Intellectual Disability: What to Look For

Children with intellectual disability learn more slowly than typically developing children. These learning deficits generally apply to many kinds of learning and across different developmental stages. Young children with the disorder may learn to sit up, crawl, walk or talk later than other children. Most have difficulties developing communication skills as well as trouble interpreting and applying new information. These children often have trouble keeping up in school.

Older children with intellectual disability may demonstrate deficits in memory, social, and problem-solving skills. A lack of social inhibitions may also be a sign that a child has this disorder—not because the child is “acting out” or “rebelling,” but because he has difficulties interpreting the signs as to what kinds of behavior are appropriate in a given situation.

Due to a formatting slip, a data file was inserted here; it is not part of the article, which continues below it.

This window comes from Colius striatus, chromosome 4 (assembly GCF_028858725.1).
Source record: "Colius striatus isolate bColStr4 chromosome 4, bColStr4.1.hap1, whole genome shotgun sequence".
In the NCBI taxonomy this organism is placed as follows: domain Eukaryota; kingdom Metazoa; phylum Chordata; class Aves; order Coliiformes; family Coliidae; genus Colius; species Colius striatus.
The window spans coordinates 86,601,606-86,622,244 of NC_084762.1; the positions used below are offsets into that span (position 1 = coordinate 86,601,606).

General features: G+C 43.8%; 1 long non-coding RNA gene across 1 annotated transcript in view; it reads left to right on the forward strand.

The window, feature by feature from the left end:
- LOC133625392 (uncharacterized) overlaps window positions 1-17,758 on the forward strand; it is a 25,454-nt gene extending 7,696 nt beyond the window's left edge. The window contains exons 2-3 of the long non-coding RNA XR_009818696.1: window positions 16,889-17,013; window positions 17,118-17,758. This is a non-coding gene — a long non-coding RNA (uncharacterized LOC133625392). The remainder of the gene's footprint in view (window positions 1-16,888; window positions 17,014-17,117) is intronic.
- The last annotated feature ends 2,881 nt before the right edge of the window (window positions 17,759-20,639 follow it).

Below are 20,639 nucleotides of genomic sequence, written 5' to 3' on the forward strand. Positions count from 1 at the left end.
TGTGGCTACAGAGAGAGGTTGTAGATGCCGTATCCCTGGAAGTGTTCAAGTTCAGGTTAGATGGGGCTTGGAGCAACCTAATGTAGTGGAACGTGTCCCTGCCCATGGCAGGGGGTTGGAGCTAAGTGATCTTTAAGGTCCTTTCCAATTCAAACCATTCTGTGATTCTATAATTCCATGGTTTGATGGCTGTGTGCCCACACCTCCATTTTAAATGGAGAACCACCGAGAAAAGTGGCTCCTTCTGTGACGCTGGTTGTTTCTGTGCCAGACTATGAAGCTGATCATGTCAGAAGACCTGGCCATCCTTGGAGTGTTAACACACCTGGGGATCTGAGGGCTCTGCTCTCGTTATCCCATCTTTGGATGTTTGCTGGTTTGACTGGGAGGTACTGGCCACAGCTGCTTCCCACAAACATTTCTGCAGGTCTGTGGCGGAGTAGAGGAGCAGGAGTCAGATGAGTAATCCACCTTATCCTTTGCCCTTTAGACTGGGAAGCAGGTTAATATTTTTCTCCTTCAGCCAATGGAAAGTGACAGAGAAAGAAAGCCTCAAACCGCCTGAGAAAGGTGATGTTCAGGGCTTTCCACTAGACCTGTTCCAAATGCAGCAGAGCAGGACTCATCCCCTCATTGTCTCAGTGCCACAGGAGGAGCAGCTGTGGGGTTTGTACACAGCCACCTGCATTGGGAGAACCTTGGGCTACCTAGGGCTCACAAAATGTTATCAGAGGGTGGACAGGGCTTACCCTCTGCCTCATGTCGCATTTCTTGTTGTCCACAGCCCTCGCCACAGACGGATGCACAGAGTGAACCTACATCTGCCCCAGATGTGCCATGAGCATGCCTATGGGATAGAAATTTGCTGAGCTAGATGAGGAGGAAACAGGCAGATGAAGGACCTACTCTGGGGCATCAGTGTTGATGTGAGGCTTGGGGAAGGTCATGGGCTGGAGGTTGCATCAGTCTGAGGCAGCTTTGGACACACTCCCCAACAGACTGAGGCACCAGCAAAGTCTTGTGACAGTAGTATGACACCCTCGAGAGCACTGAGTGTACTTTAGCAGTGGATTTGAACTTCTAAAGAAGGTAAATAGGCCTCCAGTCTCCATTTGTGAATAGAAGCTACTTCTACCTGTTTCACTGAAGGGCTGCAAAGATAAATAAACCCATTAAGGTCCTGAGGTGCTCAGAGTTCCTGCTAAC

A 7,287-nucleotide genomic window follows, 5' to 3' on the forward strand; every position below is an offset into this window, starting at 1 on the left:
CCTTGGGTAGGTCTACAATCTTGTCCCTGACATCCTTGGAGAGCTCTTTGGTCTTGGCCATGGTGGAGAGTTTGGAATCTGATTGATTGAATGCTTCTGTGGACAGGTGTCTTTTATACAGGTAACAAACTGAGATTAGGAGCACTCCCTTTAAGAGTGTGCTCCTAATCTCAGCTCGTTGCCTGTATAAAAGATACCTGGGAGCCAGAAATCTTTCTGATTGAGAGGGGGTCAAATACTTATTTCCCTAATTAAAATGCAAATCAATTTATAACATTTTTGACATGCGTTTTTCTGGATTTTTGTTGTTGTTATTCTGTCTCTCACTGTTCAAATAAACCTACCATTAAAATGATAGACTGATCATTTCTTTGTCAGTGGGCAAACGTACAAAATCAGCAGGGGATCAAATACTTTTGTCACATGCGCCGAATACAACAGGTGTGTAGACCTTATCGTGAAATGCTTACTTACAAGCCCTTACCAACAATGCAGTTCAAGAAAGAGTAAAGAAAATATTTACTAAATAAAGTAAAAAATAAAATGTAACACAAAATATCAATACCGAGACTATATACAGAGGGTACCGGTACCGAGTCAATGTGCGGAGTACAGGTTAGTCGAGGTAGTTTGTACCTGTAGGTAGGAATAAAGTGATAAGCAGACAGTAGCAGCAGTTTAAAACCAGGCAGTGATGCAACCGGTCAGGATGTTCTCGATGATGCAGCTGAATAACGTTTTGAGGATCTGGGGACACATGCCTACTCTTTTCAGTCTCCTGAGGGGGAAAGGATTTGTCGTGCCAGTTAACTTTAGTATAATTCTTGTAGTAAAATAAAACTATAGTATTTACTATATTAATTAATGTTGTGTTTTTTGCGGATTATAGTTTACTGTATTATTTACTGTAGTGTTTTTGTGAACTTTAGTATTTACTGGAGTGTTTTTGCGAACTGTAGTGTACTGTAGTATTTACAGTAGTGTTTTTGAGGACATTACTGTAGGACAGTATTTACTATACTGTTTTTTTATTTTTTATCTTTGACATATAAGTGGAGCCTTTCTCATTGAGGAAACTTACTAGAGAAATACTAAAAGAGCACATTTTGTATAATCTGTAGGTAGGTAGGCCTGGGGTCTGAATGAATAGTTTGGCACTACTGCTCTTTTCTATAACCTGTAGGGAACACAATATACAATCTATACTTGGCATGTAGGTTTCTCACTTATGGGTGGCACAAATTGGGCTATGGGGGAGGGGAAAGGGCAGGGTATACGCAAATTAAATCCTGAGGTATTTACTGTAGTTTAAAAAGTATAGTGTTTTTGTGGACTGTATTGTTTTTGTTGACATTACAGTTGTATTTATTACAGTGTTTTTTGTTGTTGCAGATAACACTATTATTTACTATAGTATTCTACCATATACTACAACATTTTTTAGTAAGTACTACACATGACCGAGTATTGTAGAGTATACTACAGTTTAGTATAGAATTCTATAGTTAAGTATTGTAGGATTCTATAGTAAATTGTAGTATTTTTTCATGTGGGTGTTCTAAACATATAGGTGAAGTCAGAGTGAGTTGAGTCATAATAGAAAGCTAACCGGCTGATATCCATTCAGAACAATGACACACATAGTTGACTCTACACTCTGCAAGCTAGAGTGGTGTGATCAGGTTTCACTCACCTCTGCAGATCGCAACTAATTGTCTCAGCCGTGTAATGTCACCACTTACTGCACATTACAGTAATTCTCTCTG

Children with intellectual disability often have difficulty with adaptive skills, or tasks of daily living, that typically children do not experience.